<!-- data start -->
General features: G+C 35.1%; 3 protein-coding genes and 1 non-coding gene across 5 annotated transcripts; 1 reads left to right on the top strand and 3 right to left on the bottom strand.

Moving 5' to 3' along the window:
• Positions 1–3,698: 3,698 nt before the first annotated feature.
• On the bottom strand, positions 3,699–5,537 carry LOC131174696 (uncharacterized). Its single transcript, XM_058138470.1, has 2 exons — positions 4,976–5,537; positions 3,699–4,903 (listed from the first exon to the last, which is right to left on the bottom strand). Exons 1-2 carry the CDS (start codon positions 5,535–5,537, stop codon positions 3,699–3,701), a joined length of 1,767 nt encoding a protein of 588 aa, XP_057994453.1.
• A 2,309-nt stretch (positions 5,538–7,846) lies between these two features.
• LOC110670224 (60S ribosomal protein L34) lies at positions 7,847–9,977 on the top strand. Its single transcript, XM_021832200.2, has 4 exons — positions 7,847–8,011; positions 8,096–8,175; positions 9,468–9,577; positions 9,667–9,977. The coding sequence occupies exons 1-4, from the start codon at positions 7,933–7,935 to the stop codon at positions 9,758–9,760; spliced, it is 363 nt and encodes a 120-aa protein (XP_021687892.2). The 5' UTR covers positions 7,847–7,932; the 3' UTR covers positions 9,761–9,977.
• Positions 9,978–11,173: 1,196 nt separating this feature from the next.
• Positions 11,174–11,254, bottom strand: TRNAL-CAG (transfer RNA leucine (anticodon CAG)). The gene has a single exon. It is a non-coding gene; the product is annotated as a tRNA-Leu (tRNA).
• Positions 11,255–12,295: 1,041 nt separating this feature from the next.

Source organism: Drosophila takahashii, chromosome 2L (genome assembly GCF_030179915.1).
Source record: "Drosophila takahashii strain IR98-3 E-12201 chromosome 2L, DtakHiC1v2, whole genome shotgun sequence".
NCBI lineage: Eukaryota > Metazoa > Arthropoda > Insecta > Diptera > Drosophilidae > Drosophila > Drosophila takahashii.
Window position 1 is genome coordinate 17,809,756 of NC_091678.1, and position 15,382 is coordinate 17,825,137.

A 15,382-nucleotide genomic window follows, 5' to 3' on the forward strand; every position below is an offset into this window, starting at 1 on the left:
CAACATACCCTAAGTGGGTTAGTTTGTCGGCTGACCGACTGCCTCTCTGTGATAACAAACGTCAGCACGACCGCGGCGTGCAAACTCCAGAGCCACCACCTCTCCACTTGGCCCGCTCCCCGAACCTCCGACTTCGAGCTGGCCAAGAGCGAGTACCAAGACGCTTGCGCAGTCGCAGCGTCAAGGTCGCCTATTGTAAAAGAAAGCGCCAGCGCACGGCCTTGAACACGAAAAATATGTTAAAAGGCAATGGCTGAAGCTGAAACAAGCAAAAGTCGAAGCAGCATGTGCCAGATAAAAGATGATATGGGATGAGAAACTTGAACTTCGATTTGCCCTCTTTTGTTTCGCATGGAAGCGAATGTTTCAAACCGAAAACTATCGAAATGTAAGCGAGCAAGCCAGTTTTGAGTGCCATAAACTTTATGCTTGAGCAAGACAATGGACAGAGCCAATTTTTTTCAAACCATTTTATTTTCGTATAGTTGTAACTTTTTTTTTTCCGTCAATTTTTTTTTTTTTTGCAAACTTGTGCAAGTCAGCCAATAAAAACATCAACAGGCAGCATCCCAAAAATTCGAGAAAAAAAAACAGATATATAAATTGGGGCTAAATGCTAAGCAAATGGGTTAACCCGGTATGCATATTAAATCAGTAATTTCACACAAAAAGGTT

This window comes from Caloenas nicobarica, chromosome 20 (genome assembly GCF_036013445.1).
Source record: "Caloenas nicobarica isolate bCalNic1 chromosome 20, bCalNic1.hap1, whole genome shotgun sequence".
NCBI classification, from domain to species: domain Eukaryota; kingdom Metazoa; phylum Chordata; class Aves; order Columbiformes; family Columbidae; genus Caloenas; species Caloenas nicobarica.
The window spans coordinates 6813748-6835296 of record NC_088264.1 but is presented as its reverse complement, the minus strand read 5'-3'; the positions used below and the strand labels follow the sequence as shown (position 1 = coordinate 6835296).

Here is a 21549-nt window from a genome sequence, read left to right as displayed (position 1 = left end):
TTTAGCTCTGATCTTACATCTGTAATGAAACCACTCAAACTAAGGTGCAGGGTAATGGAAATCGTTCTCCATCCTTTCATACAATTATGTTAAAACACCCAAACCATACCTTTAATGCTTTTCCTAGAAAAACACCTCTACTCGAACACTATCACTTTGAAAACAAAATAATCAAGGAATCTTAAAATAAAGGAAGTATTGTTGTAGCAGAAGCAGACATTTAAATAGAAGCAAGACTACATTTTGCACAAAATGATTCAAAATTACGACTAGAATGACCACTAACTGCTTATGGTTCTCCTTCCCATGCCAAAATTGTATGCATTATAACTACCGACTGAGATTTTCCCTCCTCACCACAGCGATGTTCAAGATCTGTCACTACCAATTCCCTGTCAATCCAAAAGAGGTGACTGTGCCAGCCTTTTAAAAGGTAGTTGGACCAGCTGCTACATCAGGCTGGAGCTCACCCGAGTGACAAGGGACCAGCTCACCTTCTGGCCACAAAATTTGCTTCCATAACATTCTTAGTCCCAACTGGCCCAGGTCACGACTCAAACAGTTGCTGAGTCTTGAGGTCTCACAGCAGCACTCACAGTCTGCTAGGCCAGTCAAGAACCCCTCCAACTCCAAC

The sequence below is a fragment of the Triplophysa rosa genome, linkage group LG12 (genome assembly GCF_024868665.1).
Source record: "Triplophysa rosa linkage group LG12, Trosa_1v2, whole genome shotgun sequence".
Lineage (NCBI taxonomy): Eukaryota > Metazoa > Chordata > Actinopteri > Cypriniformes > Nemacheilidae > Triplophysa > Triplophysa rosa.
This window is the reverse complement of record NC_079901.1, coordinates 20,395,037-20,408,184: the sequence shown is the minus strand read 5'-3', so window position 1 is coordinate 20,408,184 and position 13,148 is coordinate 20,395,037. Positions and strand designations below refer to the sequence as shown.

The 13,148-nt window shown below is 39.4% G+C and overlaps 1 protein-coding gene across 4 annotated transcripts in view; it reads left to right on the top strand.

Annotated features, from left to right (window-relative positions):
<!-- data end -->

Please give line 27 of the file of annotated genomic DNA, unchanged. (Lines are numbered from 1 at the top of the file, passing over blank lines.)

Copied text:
Annotated features, from left to right (window-relative positions):